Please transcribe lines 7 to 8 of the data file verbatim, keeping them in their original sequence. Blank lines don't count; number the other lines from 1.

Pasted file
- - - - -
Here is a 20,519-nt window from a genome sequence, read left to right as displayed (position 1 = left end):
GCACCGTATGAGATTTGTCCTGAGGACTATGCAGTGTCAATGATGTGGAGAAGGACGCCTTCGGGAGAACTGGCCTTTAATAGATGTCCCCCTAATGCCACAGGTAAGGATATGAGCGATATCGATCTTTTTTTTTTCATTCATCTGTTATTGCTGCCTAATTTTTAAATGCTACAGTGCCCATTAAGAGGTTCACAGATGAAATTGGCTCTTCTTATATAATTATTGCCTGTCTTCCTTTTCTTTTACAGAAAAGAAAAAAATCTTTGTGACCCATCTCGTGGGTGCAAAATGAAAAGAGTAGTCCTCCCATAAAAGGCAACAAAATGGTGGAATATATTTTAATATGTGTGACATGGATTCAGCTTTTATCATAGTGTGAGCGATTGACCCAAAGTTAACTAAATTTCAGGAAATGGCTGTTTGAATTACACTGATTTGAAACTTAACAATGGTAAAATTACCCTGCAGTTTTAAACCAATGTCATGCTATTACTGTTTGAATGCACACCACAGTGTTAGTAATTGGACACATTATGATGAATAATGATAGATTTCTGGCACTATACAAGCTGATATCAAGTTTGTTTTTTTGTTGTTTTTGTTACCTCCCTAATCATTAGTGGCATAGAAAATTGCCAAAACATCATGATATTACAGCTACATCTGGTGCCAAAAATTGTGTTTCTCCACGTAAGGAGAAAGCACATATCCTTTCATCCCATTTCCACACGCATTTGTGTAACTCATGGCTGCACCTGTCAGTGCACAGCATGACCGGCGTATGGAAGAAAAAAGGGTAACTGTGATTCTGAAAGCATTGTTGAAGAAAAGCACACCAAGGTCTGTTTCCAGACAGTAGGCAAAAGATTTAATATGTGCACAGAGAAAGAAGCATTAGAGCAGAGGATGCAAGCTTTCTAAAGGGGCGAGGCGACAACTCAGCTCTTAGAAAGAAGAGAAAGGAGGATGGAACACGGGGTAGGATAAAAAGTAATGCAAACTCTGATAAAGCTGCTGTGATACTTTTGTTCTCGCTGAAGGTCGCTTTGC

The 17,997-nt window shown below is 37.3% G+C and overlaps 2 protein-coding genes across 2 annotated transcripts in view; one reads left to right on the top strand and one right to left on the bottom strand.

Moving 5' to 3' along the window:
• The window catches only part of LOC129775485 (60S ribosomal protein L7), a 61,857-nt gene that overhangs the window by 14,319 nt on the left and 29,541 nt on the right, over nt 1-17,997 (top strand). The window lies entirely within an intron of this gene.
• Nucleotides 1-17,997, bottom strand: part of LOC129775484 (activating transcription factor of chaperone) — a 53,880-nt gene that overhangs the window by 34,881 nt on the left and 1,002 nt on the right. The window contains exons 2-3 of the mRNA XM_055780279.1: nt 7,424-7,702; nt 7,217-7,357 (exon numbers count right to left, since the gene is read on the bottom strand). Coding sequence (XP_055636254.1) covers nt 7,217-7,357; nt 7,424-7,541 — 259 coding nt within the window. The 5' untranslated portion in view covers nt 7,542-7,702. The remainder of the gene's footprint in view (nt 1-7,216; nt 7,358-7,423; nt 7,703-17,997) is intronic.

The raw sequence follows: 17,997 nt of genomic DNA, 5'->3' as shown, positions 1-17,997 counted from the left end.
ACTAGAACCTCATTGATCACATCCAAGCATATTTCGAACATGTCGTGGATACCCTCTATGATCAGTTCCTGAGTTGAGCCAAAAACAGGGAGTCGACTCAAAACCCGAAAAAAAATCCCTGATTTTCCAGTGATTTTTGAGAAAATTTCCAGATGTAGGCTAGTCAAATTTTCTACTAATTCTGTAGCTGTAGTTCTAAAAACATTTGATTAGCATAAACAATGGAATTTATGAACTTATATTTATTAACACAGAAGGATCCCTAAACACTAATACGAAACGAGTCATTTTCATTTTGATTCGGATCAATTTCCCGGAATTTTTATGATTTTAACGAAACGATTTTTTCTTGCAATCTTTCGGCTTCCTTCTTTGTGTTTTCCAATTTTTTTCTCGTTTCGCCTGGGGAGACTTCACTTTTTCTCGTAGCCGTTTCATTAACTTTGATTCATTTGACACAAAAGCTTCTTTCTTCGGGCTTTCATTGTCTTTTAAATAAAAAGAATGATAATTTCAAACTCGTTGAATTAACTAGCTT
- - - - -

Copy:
The raw sequence follows: 17,997 nt of genomic DNA, 5'->3' as shown, positions 1-17,997 counted from the left end.
ACTAGAACCTCATTGATCACATCCAAGCATATTTCGAACATGTCGTGGATACCCTCTATGATCAGTTCCTGAGTTGAGCCAAAAACAGGGAGTCGACTCAAAACCCGAAAAAAAATCCCTGATTTTCCAGTGATTTTTGAGAAAATTTCCAGATGTAGGCTAGTCAAATTTTCTACTAATTCTGTAGCTGTAGTTCTAAAAACATTTGATTAGCATAAACAATGGAATTTATGAACTTATATTTATTAACACAGAAGGATCCCTAAACACTAATACGAAACGAGTCATTTTCATTTTGATTCGGATCAATTTCCCGGAATTTTTATGATTTTAACGAAACGATTTTTTCTTGCAATCTTTCGGCTTCCTTCTTTGTGTTTTCCAATTTTTTTCTCGTTTCGCCTGGGGAGACTTCACTTTTTCTCGTAGCCGTTTCATTAACTTTGATTCATTTGACACAAAAGCTTCTTTCTTCGGGCTTTCATTGTCTTTTAAATAAAAAGAATGATAATTTCAAACTCGTTGAATTAACTAGCTT